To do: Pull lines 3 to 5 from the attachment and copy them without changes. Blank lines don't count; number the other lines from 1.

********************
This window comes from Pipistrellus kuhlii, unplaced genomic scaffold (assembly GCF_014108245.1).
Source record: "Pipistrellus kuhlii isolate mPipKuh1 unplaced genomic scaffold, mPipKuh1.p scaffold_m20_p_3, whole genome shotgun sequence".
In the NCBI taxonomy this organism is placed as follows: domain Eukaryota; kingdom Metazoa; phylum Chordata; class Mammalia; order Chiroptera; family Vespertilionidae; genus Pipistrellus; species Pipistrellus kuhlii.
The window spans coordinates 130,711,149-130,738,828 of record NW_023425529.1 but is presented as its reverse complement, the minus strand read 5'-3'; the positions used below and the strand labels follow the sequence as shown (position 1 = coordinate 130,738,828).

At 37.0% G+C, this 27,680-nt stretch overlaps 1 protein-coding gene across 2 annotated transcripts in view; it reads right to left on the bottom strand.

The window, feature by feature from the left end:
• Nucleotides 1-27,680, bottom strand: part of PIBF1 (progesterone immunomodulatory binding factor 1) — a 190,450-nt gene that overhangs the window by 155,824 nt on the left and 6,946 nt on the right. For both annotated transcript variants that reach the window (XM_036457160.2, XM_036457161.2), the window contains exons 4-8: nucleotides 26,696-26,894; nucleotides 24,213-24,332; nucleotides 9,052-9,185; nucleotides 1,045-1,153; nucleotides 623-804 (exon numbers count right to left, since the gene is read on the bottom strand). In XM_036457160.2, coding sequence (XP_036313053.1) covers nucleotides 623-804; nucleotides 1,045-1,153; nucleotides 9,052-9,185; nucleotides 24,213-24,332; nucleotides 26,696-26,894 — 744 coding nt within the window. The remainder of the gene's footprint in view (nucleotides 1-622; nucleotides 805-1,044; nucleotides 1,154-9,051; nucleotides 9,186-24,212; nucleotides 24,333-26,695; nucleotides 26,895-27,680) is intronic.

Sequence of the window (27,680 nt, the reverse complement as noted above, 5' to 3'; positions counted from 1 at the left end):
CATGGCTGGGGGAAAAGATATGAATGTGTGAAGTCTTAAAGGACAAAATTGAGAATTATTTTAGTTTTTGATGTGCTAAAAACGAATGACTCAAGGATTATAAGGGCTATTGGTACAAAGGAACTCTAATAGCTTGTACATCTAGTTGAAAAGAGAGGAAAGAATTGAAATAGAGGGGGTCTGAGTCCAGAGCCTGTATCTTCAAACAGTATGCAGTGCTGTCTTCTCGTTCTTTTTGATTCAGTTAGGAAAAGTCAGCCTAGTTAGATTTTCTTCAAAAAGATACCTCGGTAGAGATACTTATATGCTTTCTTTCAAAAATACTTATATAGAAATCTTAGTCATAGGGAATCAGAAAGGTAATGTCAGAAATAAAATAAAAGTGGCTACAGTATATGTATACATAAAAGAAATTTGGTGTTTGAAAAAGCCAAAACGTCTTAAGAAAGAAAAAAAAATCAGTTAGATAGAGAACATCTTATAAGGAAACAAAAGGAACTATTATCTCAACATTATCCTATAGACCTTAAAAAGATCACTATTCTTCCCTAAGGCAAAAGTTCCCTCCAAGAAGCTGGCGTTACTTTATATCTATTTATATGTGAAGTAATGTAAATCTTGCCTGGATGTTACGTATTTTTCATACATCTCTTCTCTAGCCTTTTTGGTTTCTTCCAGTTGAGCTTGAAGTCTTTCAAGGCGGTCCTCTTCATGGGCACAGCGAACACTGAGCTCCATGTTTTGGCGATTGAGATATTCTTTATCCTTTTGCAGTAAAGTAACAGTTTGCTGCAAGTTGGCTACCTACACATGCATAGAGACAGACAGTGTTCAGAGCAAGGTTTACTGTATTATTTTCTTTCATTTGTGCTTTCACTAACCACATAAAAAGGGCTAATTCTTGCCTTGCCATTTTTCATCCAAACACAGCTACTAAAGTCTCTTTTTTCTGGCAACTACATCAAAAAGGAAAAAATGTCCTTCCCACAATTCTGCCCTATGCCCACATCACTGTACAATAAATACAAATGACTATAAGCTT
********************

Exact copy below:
In the NCBI taxonomy this organism is placed as follows: domain Eukaryota; kingdom Metazoa; phylum Chordata; class Mammalia; order Chiroptera; family Vespertilionidae; genus Pipistrellus; species Pipistrellus kuhlii.
The window spans coordinates 130,711,149-130,738,828 of record NW_023425529.1 but is presented as its reverse complement, the minus strand read 5'-3'; the positions used below and the strand labels follow the sequence as shown (position 1 = coordinate 130,738,828).

At 37.0% G+C, this 27,680-nt stretch overlaps 1 protein-coding gene across 2 annotated transcripts in view; it reads right to left on the bottom strand.